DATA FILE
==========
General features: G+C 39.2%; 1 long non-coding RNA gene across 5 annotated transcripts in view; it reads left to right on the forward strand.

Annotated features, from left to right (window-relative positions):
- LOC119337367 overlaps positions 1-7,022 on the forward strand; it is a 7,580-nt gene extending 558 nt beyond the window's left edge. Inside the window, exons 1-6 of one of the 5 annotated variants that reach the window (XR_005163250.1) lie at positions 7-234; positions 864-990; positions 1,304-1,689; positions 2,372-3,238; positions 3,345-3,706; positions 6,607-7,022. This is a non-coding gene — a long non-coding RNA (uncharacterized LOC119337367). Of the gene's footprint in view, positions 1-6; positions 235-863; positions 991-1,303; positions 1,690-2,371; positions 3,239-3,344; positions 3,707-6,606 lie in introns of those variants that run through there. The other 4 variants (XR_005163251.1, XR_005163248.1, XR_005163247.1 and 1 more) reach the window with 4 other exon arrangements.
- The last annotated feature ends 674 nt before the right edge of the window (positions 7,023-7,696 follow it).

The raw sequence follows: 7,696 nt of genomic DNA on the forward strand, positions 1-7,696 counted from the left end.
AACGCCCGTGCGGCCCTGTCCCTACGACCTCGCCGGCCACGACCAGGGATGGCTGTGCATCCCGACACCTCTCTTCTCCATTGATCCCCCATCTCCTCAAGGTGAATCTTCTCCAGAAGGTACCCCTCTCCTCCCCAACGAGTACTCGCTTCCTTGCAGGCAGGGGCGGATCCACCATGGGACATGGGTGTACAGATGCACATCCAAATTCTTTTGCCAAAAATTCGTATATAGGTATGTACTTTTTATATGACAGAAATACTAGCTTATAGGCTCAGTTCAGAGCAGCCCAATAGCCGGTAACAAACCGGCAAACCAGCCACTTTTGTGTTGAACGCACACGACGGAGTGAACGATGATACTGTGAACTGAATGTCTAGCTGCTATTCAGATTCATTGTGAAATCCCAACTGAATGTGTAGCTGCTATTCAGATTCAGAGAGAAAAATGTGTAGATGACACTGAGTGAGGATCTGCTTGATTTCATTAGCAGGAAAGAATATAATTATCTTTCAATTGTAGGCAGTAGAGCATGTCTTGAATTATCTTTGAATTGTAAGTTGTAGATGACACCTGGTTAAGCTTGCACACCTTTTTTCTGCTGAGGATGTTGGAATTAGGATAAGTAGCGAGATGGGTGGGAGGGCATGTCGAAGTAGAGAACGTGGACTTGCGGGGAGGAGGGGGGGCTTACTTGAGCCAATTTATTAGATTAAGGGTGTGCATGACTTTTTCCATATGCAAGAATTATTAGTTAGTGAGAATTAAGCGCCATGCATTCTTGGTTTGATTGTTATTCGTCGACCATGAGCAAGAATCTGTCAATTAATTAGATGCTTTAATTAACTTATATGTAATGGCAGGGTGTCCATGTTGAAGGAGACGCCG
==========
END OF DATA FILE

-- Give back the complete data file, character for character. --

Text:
General features: G+C 39.2%; 1 long non-coding RNA gene across 5 annotated transcripts in view; it reads left to right on the forward strand.

Annotated features, from left to right (window-relative positions):
- LOC119337367 overlaps positions 1-7,022 on the forward strand; it is a 7,580-nt gene extending 558 nt beyond the window's left edge. Inside the window, exons 1-6 of one of the 5 annotated variants that reach the window (XR_005163250.1) lie at positions 7-234; positions 864-990; positions 1,304-1,689; positions 2,372-3,238; positions 3,345-3,706; positions 6,607-7,022. This is a non-coding gene — a long non-coding RNA (uncharacterized LOC119337367). Of the gene's footprint in view, positions 1-6; positions 235-863; positions 991-1,303; positions 1,690-2,371; positions 3,239-3,344; positions 3,707-6,606 lie in introns of those variants that run through there. The other 4 variants (XR_005163251.1, XR_005163248.1, XR_005163247.1 and 1 more) reach the window with 4 other exon arrangements.
- The last annotated feature ends 674 nt before the right edge of the window (positions 7,023-7,696 follow it).

The raw sequence follows: 7,696 nt of genomic DNA on the forward strand, positions 1-7,696 counted from the left end.
AACGCCCGTGCGGCCCTGTCCCTACGACCTCGCCGGCCACGACCAGGGATGGCTGTGCATCCCGACACCTCTCTTCTCCATTGATCCCCCATCTCCTCAAGGTGAATCTTCTCCAGAAGGTACCCCTCTCCTCCCCAACGAGTACTCGCTTCCTTGCAGGCAGGGGCGGATCCACCATGGGACATGGGTGTACAGATGCACATCCAAATTCTTTTGCCAAAAATTCGTATATAGGTATGTACTTTTTATATGACAGAAATACTAGCTTATAGGCTCAGTTCAGAGCAGCCCAATAGCCGGTAACAAACCGGCAAACCAGCCACTTTTGTGTTGAACGCACACGACGGAGTGAACGATGATACTGTGAACTGAATGTCTAGCTGCTATTCAGATTCATTGTGAAATCCCAACTGAATGTGTAGCTGCTATTCAGATTCAGAGAGAAAAATGTGTAGATGACACTGAGTGAGGATCTGCTTGATTTCATTAGCAGGAAAGAATATAATTATCTTTCAATTGTAGGCAGTAGAGCATGTCTTGAATTATCTTTGAATTGTAAGTTGTAGATGACACCTGGTTAAGCTTGCACACCTTTTTTCTGCTGAGGATGTTGGAATTAGGATAAGTAGCGAGATGGGTGGGAGGGCATGTCGAAGTAGAGAACGTGGACTTGCGGGGAGGAGGGGGGGCTTACTTGAGCCAATTTATTAGATTAAGGGTGTGCATGACTTTTTCCATATGCAAGAATTATTAGTTAGTGAGAATTAAGCGCCATGCATTCTTGGTTTGATTGTTATTCGTCGACCATGAGCAAGAATCTGTCAATTAATTAGATGCTTTAATTAACTTATATGTAATGGCAGGGTGTCCATGTTGAAGGAGACGCCG